1. Overview

The subnet mask, or netmask, is used to divide an IP address into a network portion and a host portion. In binary notation, the mask generally consists of a series of ones followed by zeros, where the ones cover the network bits of an IP address. The number of bits corresponding to the network portion is known as the netmask length.

In this tutorial, we’ll explore how to extract the subnet mask in Bash on a Debian system. We’ll also see how to convert the netmask length given in Classless Inter-Domain Routing (CIDR) notation to dotted decimal format.

2. Using ifconfig

We can use the now-deprecated ifconfig command to obtain information about the IP address and netmask of a network interface:

$ sudo ifconfig enp2s0
enp2s0: flags=4163<UP,BROADCAST,RUNNING,MULTICAST>  mtu 1500
        inet 192.168.0.103  netmask 255.255.255.0  broadcast 192.168.0.255
        inet6 fe80::a0b0:72d0:65cc:f141  prefixlen 64  scopeid 0x20<link>
...

In this case, the name of the network interface is enp2s0, and its IPv4 address is 192.168.0.103. The netmask is also visible as 255.255.255.0, which means in binary that the first three octets correspond to the network portion and the last octet to the host portion. That is, the binary representation of the mask takes on the form 11111111;11111111;11111111;00000000 where octets are separated by a semicolon.

We can extract the netmask address directly by piping the output to awk:

$ sudo ifconfig enp2s0 | awk '/netmask/ {print $4}'
255.255.255.0

The awk command in this case searches for the netmask keyword and prints the fourth field of the line where the keyword is found.

3. Using ip

Alternatively, we can use the ip command to show information about a network interface:

$ ip -o -4 address show enp2s0
2: enp2s0    inet 192.168.0.103/24 brd 192.168.0.255 scope global dynamic noprefixroute enp2s0\       valid_lft 84800sec preferred_lft 84800sec

The -o flag used with ip is to print concise information for each interface on one line. The -4 flag is for showing only the IPv4 information. In this case, we see that the IP address and netmask length are provided in CIDR notation as 192.168.0.103/24. Since an IPv4 address is 32 bits long, we can deduce that the netmask in binary notation consists of 24 ones followed by 8 zeros.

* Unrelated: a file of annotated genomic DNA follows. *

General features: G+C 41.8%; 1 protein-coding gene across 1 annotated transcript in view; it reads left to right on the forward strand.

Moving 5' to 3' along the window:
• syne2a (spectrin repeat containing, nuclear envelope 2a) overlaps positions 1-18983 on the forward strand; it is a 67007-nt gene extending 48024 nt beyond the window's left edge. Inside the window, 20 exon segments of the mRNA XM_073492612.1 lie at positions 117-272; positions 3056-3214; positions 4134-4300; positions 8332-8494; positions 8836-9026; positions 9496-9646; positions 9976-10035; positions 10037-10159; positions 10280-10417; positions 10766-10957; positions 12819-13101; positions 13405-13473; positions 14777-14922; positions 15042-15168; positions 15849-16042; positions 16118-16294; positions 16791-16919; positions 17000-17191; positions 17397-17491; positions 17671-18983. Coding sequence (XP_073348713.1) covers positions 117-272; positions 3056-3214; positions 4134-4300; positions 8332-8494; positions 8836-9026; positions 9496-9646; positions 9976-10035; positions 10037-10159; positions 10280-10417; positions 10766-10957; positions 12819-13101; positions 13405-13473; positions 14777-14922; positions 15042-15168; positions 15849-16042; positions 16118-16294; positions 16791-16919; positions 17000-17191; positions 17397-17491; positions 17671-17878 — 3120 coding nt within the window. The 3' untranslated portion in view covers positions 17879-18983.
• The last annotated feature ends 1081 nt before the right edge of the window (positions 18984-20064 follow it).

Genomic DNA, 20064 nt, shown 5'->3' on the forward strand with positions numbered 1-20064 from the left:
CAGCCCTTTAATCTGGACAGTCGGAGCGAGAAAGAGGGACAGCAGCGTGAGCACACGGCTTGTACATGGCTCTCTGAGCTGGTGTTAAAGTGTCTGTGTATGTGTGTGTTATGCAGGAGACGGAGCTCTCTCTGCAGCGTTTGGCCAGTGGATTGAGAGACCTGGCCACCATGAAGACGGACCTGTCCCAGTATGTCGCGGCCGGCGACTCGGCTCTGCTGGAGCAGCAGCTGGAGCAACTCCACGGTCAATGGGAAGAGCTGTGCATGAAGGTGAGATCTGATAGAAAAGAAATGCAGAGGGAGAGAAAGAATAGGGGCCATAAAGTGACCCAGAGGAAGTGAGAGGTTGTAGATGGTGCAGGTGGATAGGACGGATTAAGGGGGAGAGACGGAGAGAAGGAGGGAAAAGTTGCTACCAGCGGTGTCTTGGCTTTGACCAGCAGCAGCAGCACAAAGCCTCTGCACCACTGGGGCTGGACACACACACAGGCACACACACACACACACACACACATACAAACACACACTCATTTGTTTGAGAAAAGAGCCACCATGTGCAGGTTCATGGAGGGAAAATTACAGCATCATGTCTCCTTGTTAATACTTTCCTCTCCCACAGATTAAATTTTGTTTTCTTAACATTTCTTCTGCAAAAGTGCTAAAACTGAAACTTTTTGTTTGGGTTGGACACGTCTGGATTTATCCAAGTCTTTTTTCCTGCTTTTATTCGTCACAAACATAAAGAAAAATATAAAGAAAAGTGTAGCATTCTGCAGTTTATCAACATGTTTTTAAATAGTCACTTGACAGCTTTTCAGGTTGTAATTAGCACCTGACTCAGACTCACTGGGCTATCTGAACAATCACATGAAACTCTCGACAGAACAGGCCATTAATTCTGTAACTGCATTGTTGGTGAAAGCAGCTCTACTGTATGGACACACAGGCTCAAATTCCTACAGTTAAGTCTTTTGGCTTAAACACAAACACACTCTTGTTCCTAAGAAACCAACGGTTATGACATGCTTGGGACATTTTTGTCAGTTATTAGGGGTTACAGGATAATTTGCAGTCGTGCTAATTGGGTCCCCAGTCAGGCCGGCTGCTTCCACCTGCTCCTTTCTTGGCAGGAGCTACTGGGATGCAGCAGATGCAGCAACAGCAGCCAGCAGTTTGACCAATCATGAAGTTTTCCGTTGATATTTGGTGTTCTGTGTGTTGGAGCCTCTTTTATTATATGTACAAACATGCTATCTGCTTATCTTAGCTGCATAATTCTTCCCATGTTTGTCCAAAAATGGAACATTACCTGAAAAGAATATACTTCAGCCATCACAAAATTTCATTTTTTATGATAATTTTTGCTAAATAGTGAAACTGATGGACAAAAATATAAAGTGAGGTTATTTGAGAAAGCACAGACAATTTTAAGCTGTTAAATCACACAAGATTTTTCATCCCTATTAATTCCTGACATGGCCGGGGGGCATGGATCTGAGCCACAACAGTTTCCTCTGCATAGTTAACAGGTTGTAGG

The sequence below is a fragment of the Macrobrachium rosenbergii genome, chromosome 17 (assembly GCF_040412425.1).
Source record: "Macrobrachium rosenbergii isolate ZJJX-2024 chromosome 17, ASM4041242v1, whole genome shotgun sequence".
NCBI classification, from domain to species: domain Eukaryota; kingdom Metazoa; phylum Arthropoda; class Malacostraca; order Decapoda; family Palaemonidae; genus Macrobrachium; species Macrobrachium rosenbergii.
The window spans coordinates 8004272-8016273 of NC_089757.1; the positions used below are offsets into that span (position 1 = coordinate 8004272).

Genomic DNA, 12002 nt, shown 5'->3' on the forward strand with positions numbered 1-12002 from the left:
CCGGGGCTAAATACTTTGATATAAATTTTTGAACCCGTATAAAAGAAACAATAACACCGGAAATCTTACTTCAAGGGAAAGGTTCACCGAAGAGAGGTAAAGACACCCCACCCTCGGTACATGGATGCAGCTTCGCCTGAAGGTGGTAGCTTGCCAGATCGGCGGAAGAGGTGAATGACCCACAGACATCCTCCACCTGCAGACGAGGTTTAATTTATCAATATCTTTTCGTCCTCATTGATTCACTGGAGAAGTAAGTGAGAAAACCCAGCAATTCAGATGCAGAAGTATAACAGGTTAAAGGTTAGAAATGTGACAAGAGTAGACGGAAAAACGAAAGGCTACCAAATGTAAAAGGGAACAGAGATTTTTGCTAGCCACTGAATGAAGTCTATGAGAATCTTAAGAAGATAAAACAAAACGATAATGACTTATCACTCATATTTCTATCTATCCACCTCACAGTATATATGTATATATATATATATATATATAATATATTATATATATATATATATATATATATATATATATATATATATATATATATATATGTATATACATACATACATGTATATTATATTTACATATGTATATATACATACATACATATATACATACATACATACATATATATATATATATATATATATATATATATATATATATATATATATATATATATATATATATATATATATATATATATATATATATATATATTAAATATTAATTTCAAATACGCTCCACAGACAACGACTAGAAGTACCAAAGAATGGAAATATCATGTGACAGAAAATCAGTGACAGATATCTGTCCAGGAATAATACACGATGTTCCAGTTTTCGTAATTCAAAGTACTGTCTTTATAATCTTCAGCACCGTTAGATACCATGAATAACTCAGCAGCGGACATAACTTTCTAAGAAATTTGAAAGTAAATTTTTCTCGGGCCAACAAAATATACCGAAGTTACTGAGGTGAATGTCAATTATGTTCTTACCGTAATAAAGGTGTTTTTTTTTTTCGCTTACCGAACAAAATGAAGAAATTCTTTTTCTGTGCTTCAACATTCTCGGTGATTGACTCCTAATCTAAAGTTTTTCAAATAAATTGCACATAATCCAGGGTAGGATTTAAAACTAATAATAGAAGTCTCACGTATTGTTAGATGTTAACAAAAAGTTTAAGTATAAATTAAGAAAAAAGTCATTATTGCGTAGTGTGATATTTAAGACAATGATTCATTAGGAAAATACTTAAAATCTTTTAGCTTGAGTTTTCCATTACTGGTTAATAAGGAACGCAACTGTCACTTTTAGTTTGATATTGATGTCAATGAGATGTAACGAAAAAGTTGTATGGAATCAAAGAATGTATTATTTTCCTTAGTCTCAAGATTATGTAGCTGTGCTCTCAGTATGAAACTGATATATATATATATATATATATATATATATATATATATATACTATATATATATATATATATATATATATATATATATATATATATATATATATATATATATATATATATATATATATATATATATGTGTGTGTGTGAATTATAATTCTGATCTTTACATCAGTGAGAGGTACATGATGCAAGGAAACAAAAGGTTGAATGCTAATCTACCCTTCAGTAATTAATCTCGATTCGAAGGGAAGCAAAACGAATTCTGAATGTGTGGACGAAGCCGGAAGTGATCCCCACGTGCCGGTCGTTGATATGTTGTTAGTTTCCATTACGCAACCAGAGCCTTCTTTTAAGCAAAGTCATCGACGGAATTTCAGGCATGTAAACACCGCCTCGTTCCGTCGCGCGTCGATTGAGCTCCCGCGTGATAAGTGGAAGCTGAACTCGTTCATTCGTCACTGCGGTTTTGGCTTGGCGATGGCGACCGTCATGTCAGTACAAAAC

We can also extract the address given in CIDR notation using awk:

$ ip -o -4 address show enp2s0 | awk '{print $4}'
192.168.0.103/24

We use awk to print the fourth field of the line of information provided for the enp2s0 interface.

4. Using nmcli

We can also use the nmcli command to extract the IP address and netmask length in CIDR notation:

$ nmcli device show enp2s0 | awk '/IP4.ADDRESS/ {print $2}'
192.168.0.103/24

We use nmcli to show information about the enp2s0 network device. Then, we pipe the result to awk to print the second field of the line where the IP4.ADDRESS pattern is matched.

5. Extract Netmask Address From CIDR Notation

We can convert the netmask in CIDR notation to dotted decimal form using Bash scripting:

$ cat extract_netmask.sh
valid_ipv4() {
    local ip="${1}"
    [[ "${ip}" =~ ^(([1-9]?[0-9]|1[0-9][0-9]|2([0-4][0-9]|5[0-5]))\.){3}([1-9]?[0-9]|1[0-9][0-9]|2([0-4][0-9]|5[0-5]))$ ]]
    return "$?"
}

valid_cidr() {
    local ip_cidr="${1}"
    local status=1
    if [[ "${ip_cidr}" =~ ^[^/]*/([0-9]|[1-2][0-9]|3[0-2])$ ]]; then
        ip=$(echo "${ip_cidr}" | cut -d '/' -f 1)
        valid_ipv4 "${ip}" && status=0
    fi 
    return "${status}"
}

bin2ip() {
    local binary_sequence="${1}"
    echo "obase=10; ibase=2; ${binary_sequence}" | bc | xargs | tr ' ' '.'
}

cidr2netmask() {
    local ip_cidr="${1}"
    valid_cidr "${ip_cidr}" || return 1
    netmask_length="$(echo "${ip_cidr}" | cut -d '/' -f 2)"
    host_length="$((32-netmask_length))"
    ones="$(head -c "${netmask_length}" /dev/zero | tr '\0' '1')"
    zeros="$(head -c "${host_length}" /dev/zero | tr '\0' '0')"
    sequence="$(sed -E 's/(.{8})(.{8})(.{8})(.{8})/\1;\2;\3;\4/' <<< "${ones}${zeros}")"